We crossed the state border a short time later, and stopped to have a look at the highest point in Nevada, Boundary Peak. At 13,147 feet (4,007 m), it is actually the shorter of the two peaks in the picture below. Montgomery Peak, on the right is At 13,441 feet (4,097 m). In the most literal sense, the highest peak in Nevada is a bump on the side of California mountain. Understanding that state lines and the resulting high points are totally artificial concepts, I'm going to talk in the next post about the mountain that should have been Nevada's highest. All the same, Boundary Peak and the rest of the White Mountains are a spectacular mountain group, and would have merited national park status if they occurred anywhere besides in the rain shadow (and the attention shadow) of the Sierra Nevada.
We were entering the heart of the Basin and Range Province, a region where the earth's crust has been stretched and torn apart into a series of fault-block mountains, and deep sediment filled valleys. The tectonic action happened very quickly (in the geological sense), so rivers were disrupted, and most of them drain into the adjacent valleys where they evaporate, or sink into the ground. Water in the Basin and Range will not reach the Pacific Ocean.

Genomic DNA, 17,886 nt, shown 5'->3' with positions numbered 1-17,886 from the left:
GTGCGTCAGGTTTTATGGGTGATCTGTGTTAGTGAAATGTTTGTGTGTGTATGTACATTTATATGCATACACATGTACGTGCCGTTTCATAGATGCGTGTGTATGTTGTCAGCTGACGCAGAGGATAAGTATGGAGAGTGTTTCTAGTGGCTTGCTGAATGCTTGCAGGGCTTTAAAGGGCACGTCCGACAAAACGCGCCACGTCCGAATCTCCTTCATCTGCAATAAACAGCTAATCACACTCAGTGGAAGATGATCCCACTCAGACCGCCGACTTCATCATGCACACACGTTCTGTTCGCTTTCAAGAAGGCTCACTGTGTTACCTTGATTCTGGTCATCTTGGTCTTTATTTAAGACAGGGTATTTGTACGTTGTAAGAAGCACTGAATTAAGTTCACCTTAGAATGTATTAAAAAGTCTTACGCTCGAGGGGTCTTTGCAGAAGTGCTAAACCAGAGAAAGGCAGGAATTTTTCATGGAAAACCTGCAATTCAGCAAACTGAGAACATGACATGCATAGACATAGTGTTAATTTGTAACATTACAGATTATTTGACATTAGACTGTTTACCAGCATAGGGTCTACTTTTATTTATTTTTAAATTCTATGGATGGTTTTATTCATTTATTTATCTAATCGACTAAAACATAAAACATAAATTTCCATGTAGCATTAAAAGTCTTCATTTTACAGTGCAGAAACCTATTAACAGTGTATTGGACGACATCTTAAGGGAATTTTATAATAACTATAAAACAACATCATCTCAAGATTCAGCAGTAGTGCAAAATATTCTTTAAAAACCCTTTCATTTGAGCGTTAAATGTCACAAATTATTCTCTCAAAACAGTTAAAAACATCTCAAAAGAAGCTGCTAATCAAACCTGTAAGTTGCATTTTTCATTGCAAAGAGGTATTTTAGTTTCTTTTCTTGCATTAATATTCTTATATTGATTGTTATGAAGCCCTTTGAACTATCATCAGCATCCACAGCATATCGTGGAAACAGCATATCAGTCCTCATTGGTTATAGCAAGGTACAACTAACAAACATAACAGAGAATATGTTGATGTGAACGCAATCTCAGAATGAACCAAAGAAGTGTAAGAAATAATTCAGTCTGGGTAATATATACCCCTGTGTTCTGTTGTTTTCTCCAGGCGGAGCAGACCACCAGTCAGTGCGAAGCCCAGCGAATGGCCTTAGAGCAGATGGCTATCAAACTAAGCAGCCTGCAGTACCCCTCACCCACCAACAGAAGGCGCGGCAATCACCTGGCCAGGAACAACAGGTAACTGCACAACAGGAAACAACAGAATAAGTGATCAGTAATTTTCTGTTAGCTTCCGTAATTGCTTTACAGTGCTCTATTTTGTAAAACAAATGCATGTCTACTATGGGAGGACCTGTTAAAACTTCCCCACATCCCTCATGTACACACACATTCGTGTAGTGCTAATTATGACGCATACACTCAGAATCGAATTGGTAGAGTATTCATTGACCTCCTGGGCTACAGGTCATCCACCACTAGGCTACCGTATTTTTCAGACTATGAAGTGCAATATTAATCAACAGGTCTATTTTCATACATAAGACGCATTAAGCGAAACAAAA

Moments later, we encountered the first herd of wild horses (if this kept up, we weren't going to get anywhere!). One was grazing at the side of the road, and posed quite nicely for us. I discussed the wild horses a few weeks ago, and the issues surrounding their very existence (short version: they belong here). A beautiful hawk soared above as we watched the herd (identification welcome!).